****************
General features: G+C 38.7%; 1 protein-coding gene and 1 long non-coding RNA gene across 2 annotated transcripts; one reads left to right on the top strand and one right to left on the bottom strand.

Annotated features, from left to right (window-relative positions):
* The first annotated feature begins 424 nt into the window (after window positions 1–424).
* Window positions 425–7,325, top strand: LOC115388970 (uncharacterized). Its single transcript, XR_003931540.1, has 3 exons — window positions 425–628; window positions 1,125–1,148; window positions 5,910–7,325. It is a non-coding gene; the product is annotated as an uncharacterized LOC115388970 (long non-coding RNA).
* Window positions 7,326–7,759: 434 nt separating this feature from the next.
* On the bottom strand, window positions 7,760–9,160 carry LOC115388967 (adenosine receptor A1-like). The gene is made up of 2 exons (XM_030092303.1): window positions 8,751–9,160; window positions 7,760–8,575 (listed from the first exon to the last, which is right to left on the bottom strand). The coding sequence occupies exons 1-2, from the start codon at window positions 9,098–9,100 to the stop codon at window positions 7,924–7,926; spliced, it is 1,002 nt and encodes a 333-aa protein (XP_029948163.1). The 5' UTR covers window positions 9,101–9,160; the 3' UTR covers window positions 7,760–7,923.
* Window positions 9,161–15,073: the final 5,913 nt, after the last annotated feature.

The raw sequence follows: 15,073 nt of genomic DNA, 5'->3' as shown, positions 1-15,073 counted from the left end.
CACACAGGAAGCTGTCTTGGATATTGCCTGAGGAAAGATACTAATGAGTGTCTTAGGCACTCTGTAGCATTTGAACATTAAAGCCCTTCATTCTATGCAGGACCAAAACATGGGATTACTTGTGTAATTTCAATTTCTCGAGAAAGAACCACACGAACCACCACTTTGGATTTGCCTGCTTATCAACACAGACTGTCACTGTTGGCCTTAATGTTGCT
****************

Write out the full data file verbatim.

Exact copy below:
General features: G+C 38.7%; 1 protein-coding gene and 1 long non-coding RNA gene across 2 annotated transcripts; one reads left to right on the top strand and one right to left on the bottom strand.

Annotated features, from left to right (window-relative positions):
* The first annotated feature begins 424 nt into the window (after window positions 1–424).
* Window positions 425–7,325, top strand: LOC115388970 (uncharacterized). Its single transcript, XR_003931540.1, has 3 exons — window positions 425–628; window positions 1,125–1,148; window positions 5,910–7,325. It is a non-coding gene; the product is annotated as an uncharacterized LOC115388970 (long non-coding RNA).
* Window positions 7,326–7,759: 434 nt separating this feature from the next.
* On the bottom strand, window positions 7,760–9,160 carry LOC115388967 (adenosine receptor A1-like). The gene is made up of 2 exons (XM_030092303.1): window positions 8,751–9,160; window positions 7,760–8,575 (listed from the first exon to the last, which is right to left on the bottom strand). The coding sequence occupies exons 1-2, from the start codon at window positions 9,098–9,100 to the stop codon at window positions 7,924–7,926; spliced, it is 1,002 nt and encodes a 333-aa protein (XP_029948163.1). The 5' UTR covers window positions 9,101–9,160; the 3' UTR covers window positions 7,760–7,923.
* Window positions 9,161–15,073: the final 5,913 nt, after the last annotated feature.

The raw sequence follows: 15,073 nt of genomic DNA, 5'->3' as shown, positions 1-15,073 counted from the left end.
CACACAGGAAGCTGTCTTGGATATTGCCTGAGGAAAGATACTAATGAGTGTCTTAGGCACTCTGTAGCATTTGAACATTAAAGCCCTTCATTCTATGCAGGACCAAAACATGGGATTACTTGTGTAATTTCAATTTCTCGAGAAAGAACCACACGAACCACCACTTTGGATTTGCCTGCTTATCAACACAGACTGTCACTGTTGGCCTTAATGTTGCT